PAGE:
Encryption to key with multiple subkeys

Joke de Buhr joke at seiken.de
Wed May 12 02:59:44 CEST 2010

On Wednesday 12 May 2010 02:08:27 Daniel Kahn Gillmor wrote:
> yup, i think this is a good argument for your proposed behavior.  what i
> haven't seen yet (haven't thought through yet) is what the
> counter-arguments might be.

One possible argument against it could be the increased size of the encrypted 
message. But the size of an email isn't that important nowadays and if size 
matters the user should set a compression (bzip2) algorithm within the key 

> For example, consider the introduction of a new encryption-capable
> asymmetric algorithm X that has "better" properties than RSA (pretend
> for a moment that some flaw is found in RSA).  I might want to have an
> RSA encryption-capable subkey for all the deployed RSA-only
> implementations to use, since using RSA is better than nothing.  But i
> might want tools that *do* support X to use my encryption-capable X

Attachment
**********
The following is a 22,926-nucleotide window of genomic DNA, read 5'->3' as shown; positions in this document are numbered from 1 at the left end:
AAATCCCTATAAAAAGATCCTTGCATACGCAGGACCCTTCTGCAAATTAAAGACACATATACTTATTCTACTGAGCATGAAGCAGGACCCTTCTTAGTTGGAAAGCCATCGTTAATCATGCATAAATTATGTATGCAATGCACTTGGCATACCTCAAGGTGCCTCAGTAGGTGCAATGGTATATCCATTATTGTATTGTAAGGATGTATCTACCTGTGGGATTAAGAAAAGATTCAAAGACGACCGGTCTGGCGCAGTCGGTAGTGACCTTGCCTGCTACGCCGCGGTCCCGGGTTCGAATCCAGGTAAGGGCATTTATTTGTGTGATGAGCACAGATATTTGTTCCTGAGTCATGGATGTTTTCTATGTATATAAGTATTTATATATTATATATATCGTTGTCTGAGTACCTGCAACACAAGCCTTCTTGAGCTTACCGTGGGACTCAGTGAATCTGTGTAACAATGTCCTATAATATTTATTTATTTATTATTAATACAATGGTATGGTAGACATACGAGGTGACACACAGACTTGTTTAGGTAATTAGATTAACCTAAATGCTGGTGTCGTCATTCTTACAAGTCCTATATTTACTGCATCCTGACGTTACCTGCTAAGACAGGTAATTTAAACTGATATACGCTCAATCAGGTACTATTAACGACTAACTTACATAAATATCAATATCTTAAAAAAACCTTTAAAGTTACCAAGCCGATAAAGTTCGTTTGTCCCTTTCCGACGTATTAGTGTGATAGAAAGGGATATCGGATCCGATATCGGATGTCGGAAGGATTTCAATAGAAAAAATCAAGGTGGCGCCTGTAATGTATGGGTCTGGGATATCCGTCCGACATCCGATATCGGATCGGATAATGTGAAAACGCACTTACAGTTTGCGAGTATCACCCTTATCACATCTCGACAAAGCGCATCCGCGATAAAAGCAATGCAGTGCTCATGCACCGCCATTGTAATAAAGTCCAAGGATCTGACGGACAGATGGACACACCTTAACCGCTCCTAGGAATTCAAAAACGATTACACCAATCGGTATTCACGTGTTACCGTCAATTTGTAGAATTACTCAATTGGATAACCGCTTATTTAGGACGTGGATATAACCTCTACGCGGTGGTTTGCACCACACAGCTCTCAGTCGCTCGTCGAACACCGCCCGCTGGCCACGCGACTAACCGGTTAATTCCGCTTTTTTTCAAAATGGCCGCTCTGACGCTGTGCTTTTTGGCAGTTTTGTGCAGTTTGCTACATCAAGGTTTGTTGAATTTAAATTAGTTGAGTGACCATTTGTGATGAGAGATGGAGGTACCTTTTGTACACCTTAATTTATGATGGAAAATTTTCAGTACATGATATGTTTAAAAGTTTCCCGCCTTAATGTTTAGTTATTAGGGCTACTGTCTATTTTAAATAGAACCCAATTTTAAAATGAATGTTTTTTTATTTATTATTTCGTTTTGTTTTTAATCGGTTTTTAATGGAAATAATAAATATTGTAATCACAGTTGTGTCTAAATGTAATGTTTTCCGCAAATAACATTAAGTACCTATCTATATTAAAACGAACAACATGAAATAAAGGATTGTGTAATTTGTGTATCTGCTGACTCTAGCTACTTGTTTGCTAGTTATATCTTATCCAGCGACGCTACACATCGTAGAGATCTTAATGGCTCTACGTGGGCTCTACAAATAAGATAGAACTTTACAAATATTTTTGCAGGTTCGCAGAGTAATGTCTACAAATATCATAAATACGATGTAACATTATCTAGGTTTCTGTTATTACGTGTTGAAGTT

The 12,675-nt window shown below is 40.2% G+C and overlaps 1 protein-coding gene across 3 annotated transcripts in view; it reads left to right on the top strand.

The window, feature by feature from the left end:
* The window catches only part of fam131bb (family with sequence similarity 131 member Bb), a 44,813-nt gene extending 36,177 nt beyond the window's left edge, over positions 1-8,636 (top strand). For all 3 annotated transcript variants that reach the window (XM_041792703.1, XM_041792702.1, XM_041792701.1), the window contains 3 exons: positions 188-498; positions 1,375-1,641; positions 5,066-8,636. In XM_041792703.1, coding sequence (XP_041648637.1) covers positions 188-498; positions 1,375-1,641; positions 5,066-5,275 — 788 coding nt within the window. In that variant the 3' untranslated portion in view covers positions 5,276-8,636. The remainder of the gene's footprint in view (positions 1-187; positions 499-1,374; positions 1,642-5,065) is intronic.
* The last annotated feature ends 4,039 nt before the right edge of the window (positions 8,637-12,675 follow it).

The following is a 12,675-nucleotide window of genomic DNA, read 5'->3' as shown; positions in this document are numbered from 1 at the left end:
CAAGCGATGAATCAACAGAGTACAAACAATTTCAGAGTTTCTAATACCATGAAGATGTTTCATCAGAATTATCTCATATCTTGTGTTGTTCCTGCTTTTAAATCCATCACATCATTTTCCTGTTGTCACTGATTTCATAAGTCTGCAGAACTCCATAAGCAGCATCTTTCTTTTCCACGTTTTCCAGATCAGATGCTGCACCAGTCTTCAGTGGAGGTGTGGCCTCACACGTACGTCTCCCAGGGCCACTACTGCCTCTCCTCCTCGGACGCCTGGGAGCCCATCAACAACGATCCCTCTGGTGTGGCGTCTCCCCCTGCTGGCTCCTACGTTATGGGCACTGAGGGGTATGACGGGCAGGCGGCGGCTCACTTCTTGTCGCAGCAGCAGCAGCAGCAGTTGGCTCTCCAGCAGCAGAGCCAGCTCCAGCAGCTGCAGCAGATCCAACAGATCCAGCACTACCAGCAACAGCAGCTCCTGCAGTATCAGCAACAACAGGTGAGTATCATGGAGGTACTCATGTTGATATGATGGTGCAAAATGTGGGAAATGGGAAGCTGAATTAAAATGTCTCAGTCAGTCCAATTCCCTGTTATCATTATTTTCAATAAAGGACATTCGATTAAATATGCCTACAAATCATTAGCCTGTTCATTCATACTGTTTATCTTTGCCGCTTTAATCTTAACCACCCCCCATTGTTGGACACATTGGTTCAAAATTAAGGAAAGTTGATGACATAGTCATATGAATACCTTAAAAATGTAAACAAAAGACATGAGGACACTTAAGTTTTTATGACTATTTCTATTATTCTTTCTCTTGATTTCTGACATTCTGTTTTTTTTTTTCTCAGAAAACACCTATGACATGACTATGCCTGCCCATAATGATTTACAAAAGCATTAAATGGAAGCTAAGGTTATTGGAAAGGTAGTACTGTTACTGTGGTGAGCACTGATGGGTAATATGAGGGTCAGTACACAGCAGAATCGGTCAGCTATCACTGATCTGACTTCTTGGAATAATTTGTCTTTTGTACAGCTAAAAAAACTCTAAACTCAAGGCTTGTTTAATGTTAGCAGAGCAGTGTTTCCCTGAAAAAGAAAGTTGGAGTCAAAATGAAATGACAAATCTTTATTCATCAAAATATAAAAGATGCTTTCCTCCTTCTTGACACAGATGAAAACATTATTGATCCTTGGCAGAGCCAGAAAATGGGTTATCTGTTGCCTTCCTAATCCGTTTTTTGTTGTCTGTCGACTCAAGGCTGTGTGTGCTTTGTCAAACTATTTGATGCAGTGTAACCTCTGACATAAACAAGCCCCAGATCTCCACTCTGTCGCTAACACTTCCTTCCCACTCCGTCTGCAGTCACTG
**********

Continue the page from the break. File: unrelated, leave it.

> subkey, and not the RSA key.

The current implementation (always choose last) will use a RSA subkey if it's 
the last even if the user has a better NEW-subkey capable algorithm.

A gnupg commandline option like --realy-use-insecure-rsa could be added to new 
gnupg versions which support the NEW-subkey algorithm. Old gnupg versions 
would always use the old RSA subkey because they don't recognize NEW-subkeys.

New gnupg versions would always consider RSA keys as insecure and never choose 
them if there is a NEW-subkey present or the user forces gnupg by specifying

> (the same argument can be made for old, small keys and newer larger
> keys, if the larger key sizes do not have wide adoption, i think)

Again the current implementation will use a smaller encryption subkeys if it's 
the last one.

If a user has 2048 encryption subkeys and newer 4096 encryption subkeys he can 
always revoke the 2048 encryption keys. This way a encrypt-to-all-capable-not-
revoked-encryption-subkeys setting wouldn't consider encrypting to these keys 
anymore. But someone could always encrypt to a revoked 2048 subkey by 
specifying that particular one.

If a user has low sized keys which are not revoked he knows someone could use 
them since they are not revoked. If it wasn't his attention gnupg will output 
that the message was encrypted to multiple subkeys if he's using the command 
line interface and gnupg starts to do encrypt-to-all-... .
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